While there are a handful of autistic characters in children’s literature, too many are written by well-meaning but stereotype-dependent authors—which means those characters often feel more like grab bags of autistic traits, and less like relatable autistic kids. Autistic author Sarah Kapit is taking on this issue by bringing a wide range of authentic autistic characters to her readers. We talked with her about her journey to being a published author, character building, seeing yourself in books, sensitivity readers, Neurodivergent Jewish families, and many other matters.

Thinking Person’s Guide to Autism (TPGA): How long have you known that you wanted to be an author, and what was the process to getting published like?

Cover of the book Get a Grip, Vivy Cohen by Sarah Kapit, showing a young girl wearing a baseball cap and sitting on a bench surrounded by other kids who are facing away from the viewer.
Cover of the book Get a Grip, Vivy Cohen, by Sarah Kapit

Sarah Kapit: I have wanted to be an author since I was a little kid. But at some point I decided that I didn’t have what it takes to write fiction. I pursued other things, getting a PhD in history. I tried to get a job in academia, but it’s extremely competitive and I did not end up getting the kind of job I wanted. That’s when I decided to try writing a novel and I discovered that I actually could write fiction.

The first novel I wrote will probably never see the light of day, nor will the second. The third book I wrote was GET A GRIP, VIVY COHEN! and I knew from the start that it was special. I revised the book during Pitch Wars with the help of Mike Grosso, a wonderful autistic author. From there it was fairly straightforward: I queried agents and received offers of representation. Later, several editors expressed interest in buying it, and I was lucky enough to land with Dial Books from Young Readers, an imprint of Penguin Random House.

TPGA: Can you tell us about your two (so far) books? Who did you write them for?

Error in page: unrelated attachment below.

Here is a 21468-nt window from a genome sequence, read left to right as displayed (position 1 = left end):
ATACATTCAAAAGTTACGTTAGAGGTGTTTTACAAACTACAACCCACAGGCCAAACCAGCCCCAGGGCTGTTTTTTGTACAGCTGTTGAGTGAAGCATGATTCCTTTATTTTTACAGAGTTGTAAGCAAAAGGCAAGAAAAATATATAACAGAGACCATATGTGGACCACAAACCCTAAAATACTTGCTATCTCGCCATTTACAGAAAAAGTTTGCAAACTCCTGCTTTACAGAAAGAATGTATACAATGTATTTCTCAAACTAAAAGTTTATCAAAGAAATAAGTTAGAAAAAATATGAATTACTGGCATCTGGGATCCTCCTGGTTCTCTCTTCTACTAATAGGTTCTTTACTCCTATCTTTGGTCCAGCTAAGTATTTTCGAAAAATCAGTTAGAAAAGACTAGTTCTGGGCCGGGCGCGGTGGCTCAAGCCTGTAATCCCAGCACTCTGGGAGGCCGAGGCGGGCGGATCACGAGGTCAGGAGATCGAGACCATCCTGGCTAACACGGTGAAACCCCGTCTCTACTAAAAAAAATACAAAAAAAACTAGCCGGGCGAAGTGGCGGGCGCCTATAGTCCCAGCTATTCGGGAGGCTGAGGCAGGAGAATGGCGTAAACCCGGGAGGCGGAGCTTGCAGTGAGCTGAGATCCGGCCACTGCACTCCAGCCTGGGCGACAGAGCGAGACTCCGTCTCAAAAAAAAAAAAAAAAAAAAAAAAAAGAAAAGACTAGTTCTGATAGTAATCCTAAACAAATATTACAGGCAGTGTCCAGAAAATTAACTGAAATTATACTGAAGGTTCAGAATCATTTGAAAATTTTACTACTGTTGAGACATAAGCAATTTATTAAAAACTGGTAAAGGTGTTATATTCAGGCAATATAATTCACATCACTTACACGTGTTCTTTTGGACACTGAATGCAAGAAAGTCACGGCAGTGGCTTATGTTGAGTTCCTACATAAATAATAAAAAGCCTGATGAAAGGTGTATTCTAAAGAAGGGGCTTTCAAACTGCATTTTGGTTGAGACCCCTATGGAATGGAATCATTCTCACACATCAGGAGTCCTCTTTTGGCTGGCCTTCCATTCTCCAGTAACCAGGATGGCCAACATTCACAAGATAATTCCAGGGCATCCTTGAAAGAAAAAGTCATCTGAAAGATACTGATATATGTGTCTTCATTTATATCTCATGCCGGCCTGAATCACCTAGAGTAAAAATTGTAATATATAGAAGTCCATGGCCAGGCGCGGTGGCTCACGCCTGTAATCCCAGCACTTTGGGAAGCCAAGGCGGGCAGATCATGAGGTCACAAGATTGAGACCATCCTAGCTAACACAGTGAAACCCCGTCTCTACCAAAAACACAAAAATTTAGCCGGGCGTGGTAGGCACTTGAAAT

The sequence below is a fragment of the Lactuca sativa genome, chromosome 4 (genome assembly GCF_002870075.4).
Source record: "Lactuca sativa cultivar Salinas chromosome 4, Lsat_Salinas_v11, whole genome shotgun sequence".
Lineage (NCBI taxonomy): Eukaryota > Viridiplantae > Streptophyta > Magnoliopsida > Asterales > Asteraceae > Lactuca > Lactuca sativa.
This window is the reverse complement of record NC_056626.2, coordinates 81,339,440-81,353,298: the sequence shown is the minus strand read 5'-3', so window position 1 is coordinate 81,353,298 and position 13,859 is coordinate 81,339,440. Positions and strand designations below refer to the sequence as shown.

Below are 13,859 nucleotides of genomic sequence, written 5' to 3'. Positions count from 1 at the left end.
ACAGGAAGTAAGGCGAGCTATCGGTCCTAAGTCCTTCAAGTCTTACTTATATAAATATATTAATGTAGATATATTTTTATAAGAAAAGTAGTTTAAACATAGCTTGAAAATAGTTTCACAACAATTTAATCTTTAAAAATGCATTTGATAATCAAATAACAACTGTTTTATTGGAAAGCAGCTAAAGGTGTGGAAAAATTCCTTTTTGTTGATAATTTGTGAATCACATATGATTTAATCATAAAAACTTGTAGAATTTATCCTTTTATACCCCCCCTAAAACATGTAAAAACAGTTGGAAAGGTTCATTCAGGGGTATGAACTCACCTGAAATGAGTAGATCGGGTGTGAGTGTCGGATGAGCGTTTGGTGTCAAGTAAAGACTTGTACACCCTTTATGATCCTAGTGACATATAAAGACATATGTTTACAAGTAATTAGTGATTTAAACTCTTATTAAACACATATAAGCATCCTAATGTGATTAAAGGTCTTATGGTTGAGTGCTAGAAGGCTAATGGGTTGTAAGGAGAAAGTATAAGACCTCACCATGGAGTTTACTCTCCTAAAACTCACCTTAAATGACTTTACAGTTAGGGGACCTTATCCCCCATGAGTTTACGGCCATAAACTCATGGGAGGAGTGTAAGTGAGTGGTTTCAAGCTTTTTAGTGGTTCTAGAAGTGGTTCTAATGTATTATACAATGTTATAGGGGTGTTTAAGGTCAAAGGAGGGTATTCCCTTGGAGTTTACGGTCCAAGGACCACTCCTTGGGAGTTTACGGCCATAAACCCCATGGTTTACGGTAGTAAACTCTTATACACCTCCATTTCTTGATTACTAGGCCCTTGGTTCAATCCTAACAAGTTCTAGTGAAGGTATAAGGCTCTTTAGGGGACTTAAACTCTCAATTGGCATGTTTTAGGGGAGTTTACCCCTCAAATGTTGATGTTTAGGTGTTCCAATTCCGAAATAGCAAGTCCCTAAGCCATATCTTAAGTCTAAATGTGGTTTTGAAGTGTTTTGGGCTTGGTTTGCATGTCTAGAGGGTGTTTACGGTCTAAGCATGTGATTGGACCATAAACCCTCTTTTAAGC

Sarah Kapit: I write for all kids, but I particularly hope that autistic kids and Jewish kids will find resonance in my writing.

My first book, GET A GRIP, VIVY COHEN! is an epistolary novel, or a novel in letters. It stars Vivy Cohen, an autistic 11-year old who loves baseball. Vivy throws a wicked knuckleball, but fears that she’ll never get the chance to pitch in a real game. She writes to her idol, MLB pitcher VJ Capello, about her life and frustrations. Then, two very exciting things happen: Vivy gets recruited to join a team. And VJ writes back to her.

The cover of the book The Many Mysteries of the Finkel Family, by Sarah Kapit, with an illustration of two young Jewish sisters, back-to-back. One is holding a tablet device, and the other is holding a pen and notepad.
The cover of the book The Many Mysteries of the Finkel Family, by Sarah Kapit.

My next book, THE MANY MYSTERIES OF THE FINKEL FAMILY, is focused on two autistic sisters, Lara and Caroline. Caroline uses AAC [in this case, a speech generating device] to communicate. Lara, a mystery novel aficionado, starts her own detective agency with Caroline as junior detective. Their first mystery: Why did Dad burn the brisket for Shabbat dinner? In uncovering family secrets, the girls find more than they bargained for and must confront their relationship to each other.

This isn’t really a mystery novel, but more of a family novel. I love middle-grade books like the Penderwicks, and with the Finkels I wanted to write something in that vein—but with a Jewish and neurodivergent family. Most members of the Finkel family are autistic, have AD/HD, or both.

TPGA: Have you needed any accommodations during the authoring process (writing, deadlines, communication, promotions) and have the people you work with been understanding about that?

Sarah Kapit: I’ve been really fortunate to work with wonderful people in the industry who are very understanding and accommodating. When my mother died last year, my editor was very willing to extend my deadline and I’m sure she would do the same in other circumstances as well. In general, the industry mostly works on text-based communications, so that’s been a benefit. When I do have a phone or Zoom interview, my editors and agents and have all been understanding of the way that I communicate. (I’ve worked with multiple editors and agents in my publishing career, which is fairly typical.)